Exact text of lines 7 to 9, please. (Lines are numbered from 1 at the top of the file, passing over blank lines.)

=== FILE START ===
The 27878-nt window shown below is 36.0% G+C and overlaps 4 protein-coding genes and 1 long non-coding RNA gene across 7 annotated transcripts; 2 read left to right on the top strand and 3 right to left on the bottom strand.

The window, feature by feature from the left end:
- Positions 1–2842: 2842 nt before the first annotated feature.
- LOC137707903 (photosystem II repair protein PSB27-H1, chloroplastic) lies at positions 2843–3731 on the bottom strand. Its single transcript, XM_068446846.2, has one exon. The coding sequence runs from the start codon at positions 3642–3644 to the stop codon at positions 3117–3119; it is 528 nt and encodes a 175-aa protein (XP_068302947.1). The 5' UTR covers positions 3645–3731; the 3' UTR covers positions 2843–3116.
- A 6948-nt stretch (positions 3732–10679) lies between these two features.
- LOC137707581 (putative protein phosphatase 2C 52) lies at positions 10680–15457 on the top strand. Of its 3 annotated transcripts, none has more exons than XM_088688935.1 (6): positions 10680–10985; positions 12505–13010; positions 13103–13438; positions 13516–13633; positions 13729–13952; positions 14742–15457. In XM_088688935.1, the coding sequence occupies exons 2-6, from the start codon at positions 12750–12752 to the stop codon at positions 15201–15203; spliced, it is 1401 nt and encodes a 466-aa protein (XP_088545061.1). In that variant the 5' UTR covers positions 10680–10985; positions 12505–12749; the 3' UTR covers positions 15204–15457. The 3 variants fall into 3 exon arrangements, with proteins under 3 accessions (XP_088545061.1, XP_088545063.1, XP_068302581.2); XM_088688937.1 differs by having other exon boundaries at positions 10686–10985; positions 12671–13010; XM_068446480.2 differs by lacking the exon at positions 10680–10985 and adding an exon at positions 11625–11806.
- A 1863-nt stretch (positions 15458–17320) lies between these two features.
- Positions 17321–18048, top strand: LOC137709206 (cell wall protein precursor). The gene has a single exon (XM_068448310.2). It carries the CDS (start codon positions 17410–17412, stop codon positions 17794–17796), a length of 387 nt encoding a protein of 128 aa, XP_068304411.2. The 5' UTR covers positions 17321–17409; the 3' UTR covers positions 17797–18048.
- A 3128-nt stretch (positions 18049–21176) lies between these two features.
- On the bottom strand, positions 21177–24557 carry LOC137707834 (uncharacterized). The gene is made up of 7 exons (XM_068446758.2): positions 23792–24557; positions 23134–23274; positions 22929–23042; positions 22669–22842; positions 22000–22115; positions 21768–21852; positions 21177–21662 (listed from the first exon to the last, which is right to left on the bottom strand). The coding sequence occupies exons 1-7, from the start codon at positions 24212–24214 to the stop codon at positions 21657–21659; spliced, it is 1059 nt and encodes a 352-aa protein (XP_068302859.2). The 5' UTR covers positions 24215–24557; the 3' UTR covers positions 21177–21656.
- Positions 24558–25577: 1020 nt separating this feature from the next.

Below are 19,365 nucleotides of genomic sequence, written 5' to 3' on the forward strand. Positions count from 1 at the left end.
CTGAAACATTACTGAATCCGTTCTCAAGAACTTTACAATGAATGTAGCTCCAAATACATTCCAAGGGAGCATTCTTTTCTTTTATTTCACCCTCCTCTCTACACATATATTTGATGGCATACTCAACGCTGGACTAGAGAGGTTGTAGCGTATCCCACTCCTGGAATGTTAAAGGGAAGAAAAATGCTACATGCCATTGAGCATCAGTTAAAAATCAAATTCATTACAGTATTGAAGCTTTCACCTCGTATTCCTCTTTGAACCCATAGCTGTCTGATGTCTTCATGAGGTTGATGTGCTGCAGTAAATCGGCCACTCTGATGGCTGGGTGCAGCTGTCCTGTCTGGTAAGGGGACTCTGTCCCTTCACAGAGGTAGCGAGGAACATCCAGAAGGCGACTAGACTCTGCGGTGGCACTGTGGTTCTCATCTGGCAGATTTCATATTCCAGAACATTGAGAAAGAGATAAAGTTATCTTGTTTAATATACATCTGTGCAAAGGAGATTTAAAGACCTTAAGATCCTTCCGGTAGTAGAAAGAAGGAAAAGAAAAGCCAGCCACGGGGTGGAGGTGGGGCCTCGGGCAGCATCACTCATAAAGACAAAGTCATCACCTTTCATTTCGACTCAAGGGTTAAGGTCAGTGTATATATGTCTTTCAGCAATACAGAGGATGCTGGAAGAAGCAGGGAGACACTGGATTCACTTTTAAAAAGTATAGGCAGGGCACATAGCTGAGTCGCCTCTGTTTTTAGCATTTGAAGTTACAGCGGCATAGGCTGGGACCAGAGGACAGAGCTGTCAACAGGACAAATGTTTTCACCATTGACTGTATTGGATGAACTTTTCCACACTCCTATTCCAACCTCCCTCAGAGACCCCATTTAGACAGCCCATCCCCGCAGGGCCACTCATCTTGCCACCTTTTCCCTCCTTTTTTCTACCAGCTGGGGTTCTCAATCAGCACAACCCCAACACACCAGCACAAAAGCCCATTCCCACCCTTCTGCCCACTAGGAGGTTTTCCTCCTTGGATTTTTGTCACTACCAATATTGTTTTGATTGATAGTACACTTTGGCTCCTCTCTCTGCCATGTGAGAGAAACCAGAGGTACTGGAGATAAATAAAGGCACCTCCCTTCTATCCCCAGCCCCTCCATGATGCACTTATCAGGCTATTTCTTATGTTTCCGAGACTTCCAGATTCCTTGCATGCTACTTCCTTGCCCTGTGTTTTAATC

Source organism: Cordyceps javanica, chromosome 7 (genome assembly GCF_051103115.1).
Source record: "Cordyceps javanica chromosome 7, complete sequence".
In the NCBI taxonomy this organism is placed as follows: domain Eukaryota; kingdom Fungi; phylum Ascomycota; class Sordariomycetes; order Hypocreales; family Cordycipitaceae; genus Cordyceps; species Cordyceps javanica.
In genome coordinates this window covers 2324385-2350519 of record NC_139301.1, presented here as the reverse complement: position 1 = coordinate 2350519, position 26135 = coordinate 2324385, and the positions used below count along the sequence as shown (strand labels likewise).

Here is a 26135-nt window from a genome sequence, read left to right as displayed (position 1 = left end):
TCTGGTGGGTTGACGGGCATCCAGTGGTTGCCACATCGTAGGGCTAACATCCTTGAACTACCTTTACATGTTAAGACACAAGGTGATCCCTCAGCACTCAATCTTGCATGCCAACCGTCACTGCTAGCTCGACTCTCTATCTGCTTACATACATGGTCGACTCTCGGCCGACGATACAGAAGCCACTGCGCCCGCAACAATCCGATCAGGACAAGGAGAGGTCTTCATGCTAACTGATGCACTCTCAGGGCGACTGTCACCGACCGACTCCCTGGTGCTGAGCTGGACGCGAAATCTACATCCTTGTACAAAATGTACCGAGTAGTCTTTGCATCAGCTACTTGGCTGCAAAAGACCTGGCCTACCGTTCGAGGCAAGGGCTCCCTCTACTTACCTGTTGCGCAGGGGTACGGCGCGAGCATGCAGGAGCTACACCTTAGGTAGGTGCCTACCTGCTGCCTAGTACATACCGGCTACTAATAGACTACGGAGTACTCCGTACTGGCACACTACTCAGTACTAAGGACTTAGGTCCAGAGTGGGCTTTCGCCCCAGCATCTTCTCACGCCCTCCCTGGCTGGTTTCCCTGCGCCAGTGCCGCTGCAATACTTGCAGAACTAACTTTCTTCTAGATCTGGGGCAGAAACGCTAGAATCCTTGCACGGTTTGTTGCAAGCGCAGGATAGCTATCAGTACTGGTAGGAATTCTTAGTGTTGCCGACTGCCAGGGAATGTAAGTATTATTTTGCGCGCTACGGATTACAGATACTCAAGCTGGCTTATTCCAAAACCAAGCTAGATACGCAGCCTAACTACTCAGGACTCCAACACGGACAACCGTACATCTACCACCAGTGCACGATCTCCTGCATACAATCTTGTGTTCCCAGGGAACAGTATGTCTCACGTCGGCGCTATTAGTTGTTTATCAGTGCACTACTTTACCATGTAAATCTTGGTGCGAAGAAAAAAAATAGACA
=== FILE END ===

- A 1863-nt stretch (positions 15458–17320) lies between these two features.
- Positions 17321–18048, top strand: LOC137709206 (cell wall protein precursor). The gene has a single exon (XM_068448310.2). It carries the CDS (start codon positions 17410–17412, stop codon positions 17794–17796), a length of 387 nt encoding a protein of 128 aa, XP_068304411.2. The 5' UTR covers positions 17321–17409; the 3' UTR covers positions 17797–18048.
- A 3128-nt stretch (positions 18049–21176) lies between these two features.